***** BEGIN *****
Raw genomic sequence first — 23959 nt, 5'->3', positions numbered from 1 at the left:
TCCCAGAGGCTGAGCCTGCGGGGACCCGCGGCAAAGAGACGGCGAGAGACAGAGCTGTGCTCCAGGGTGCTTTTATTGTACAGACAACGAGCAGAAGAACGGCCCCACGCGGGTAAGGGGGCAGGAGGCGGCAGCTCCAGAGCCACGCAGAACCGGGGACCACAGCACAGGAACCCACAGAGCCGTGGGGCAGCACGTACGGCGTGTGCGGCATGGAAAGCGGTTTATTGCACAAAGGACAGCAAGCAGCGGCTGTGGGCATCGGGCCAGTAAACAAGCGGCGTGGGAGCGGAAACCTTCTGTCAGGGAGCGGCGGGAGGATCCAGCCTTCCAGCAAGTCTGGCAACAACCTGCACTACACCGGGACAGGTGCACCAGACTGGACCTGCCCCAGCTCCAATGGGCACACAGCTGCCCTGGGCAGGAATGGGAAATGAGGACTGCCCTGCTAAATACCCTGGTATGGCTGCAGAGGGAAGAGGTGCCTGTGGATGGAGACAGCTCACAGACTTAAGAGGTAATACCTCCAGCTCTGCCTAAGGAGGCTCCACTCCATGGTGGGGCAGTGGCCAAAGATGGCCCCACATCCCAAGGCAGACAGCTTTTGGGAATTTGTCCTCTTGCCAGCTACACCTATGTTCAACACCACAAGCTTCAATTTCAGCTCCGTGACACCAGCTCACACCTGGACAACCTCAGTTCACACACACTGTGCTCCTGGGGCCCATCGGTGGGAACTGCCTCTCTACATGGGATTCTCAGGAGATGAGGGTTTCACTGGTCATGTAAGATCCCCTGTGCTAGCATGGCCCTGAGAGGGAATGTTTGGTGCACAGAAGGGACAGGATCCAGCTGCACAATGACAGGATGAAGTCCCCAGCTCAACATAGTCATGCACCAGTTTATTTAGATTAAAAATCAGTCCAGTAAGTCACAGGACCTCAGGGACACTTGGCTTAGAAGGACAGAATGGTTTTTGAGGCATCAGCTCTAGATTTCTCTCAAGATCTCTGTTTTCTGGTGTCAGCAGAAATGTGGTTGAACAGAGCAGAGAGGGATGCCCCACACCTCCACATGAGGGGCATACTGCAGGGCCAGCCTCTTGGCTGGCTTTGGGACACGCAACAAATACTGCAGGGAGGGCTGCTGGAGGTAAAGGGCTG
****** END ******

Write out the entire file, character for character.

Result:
Raw genomic sequence first — 23959 nt, 5'->3', positions numbered from 1 at the left:
TCCCAGAGGCTGAGCCTGCGGGGACCCGCGGCAAAGAGACGGCGAGAGACAGAGCTGTGCTCCAGGGTGCTTTTATTGTACAGACAACGAGCAGAAGAACGGCCCCACGCGGGTAAGGGGGCAGGAGGCGGCAGCTCCAGAGCCACGCAGAACCGGGGACCACAGCACAGGAACCCACAGAGCCGTGGGGCAGCACGTACGGCGTGTGCGGCATGGAAAGCGGTTTATTGCACAAAGGACAGCAAGCAGCGGCTGTGGGCATCGGGCCAGTAAACAAGCGGCGTGGGAGCGGAAACCTTCTGTCAGGGAGCGGCGGGAGGATCCAGCCTTCCAGCAAGTCTGGCAACAACCTGCACTACACCGGGACAGGTGCACCAGACTGGACCTGCCCCAGCTCCAATGGGCACACAGCTGCCCTGGGCAGGAATGGGAAATGAGGACTGCCCTGCTAAATACCCTGGTATGGCTGCAGAGGGAAGAGGTGCCTGTGGATGGAGACAGCTCACAGACTTAAGAGGTAATACCTCCAGCTCTGCCTAAGGAGGCTCCACTCCATGGTGGGGCAGTGGCCAAAGATGGCCCCACATCCCAAGGCAGACAGCTTTTGGGAATTTGTCCTCTTGCCAGCTACACCTATGTTCAACACCACAAGCTTCAATTTCAGCTCCGTGACACCAGCTCACACCTGGACAACCTCAGTTCACACACACTGTGCTCCTGGGGCCCATCGGTGGGAACTGCCTCTCTACATGGGATTCTCAGGAGATGAGGGTTTCACTGGTCATGTAAGATCCCCTGTGCTAGCATGGCCCTGAGAGGGAATGTTTGGTGCACAGAAGGGACAGGATCCAGCTGCACAATGACAGGATGAAGTCCCCAGCTCAACATAGTCATGCACCAGTTTATTTAGATTAAAAATCAGTCCAGTAAGTCACAGGACCTCAGGGACACTTGGCTTAGAAGGACAGAATGGTTTTTGAGGCATCAGCTCTAGATTTCTCTCAAGATCTCTGTTTTCTGGTGTCAGCAGAAATGTGGTTGAACAGAGCAGAGAGGGATGCCCCACACCTCCACATGAGGGGCATACTGCAGGGCCAGCCTCTTGGCTGGCTTTGGGACACGCAACAAATACTGCAGGGAGGGCTGCTGGAGGTAAAGGGCTG